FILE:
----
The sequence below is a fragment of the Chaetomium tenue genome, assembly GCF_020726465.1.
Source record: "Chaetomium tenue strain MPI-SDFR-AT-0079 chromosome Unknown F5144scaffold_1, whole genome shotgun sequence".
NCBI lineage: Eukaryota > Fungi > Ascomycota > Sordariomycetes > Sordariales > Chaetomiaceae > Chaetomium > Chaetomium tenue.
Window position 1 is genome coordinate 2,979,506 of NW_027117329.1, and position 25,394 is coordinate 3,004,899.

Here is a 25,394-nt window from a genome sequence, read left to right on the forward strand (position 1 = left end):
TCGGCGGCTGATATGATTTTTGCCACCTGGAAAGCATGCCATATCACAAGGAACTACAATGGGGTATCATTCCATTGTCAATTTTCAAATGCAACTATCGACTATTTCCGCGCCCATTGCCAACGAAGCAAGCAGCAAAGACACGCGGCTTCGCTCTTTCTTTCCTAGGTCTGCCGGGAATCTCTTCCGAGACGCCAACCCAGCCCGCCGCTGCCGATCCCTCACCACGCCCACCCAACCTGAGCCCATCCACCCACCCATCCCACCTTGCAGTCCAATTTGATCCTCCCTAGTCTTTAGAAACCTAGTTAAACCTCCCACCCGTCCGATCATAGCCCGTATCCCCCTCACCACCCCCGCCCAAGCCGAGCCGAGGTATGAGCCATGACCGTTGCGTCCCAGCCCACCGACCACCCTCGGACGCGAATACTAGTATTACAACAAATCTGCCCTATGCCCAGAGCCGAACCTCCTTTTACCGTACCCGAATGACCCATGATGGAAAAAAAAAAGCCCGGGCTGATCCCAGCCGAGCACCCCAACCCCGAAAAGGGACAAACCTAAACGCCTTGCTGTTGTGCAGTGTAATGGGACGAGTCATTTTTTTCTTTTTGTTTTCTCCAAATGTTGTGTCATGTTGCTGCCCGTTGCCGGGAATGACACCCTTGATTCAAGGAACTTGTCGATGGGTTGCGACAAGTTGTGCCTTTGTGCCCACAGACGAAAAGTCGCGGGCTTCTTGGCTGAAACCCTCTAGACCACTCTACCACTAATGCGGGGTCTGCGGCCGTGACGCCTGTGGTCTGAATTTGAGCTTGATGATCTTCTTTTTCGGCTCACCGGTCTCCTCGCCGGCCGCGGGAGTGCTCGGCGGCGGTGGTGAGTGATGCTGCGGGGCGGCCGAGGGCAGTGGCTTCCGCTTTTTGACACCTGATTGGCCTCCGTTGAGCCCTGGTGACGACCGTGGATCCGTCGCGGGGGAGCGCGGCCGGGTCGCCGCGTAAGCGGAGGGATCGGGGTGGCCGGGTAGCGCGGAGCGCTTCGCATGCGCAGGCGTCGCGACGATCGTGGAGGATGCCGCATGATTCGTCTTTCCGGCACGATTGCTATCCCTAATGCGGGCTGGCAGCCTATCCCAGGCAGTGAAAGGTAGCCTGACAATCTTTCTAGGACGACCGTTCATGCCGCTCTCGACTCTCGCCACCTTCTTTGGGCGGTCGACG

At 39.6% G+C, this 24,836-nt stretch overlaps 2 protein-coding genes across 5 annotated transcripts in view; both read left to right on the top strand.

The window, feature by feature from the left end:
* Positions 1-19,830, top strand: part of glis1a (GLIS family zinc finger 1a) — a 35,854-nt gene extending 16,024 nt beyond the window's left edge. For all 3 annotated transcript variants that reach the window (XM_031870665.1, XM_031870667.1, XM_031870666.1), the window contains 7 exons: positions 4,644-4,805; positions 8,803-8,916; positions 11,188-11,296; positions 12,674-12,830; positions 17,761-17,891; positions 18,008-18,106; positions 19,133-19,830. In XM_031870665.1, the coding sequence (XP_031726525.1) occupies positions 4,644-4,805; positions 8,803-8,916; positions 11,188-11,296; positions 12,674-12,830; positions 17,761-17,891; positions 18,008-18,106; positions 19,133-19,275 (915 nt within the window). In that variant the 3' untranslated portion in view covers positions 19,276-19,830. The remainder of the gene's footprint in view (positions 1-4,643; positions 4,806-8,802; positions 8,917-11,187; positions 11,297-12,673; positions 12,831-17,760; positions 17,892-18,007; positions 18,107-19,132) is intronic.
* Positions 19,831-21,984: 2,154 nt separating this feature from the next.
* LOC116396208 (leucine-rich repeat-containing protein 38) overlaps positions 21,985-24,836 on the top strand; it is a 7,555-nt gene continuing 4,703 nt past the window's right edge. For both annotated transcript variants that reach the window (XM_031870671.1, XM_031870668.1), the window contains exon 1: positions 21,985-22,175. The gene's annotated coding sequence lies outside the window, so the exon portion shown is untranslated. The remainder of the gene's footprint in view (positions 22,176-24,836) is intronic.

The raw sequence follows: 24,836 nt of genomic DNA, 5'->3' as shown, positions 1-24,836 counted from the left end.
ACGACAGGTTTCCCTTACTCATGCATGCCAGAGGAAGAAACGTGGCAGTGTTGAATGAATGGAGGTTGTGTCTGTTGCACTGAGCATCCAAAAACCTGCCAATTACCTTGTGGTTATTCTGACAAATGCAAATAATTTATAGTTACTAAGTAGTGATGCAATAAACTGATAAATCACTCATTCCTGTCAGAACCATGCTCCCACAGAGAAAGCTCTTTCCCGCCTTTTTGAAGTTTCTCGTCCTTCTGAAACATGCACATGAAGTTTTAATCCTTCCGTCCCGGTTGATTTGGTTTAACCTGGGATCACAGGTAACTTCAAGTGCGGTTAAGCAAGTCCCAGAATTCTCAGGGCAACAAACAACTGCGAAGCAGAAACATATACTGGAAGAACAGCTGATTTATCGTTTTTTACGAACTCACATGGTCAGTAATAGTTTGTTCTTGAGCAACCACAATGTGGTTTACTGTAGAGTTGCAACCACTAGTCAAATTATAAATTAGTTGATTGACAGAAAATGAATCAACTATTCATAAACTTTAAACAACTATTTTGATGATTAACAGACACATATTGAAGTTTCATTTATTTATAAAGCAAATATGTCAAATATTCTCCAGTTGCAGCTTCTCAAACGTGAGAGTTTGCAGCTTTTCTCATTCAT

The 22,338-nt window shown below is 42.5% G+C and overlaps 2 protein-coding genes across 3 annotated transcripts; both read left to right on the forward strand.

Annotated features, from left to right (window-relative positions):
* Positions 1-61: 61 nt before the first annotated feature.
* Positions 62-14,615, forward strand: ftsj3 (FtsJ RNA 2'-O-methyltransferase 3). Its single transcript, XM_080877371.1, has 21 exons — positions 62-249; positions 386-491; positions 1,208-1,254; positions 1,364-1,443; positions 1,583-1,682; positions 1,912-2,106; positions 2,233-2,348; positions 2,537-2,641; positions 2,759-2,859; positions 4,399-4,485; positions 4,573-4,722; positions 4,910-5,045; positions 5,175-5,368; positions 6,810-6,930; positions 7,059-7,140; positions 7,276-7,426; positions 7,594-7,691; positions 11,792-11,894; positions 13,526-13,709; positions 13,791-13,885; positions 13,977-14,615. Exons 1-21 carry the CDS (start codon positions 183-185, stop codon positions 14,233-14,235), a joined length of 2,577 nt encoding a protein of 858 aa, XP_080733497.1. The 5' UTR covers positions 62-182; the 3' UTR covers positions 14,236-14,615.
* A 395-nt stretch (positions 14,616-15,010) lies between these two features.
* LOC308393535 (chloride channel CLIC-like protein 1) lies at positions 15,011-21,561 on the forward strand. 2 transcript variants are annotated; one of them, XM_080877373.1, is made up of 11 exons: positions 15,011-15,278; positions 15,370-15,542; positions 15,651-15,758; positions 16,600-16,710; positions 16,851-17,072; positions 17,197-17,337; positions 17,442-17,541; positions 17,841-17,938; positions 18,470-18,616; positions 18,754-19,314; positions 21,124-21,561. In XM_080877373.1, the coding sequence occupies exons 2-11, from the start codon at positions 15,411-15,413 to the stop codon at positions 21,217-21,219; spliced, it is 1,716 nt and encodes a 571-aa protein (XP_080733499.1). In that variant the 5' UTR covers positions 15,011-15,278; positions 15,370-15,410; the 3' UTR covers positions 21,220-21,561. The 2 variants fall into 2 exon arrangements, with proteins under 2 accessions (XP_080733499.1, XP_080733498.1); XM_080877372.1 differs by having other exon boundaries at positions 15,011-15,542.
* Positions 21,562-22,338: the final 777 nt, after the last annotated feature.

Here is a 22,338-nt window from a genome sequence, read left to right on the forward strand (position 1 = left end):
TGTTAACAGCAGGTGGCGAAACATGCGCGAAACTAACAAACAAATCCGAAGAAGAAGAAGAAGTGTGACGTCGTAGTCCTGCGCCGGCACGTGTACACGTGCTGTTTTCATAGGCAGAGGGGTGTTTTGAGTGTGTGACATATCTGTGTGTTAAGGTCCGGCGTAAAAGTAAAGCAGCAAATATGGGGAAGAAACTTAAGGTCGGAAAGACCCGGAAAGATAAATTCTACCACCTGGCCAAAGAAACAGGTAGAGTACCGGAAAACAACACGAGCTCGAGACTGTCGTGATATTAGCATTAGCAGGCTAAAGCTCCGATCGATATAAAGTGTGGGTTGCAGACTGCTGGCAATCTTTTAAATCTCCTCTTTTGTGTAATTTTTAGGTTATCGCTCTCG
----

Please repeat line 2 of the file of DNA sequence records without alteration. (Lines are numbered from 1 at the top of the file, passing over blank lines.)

Source record: "Chaetomium tenue strain MPI-SDFR-AT-0079 chromosome Unknown F5144scaffold_1, whole genome shotgun sequence".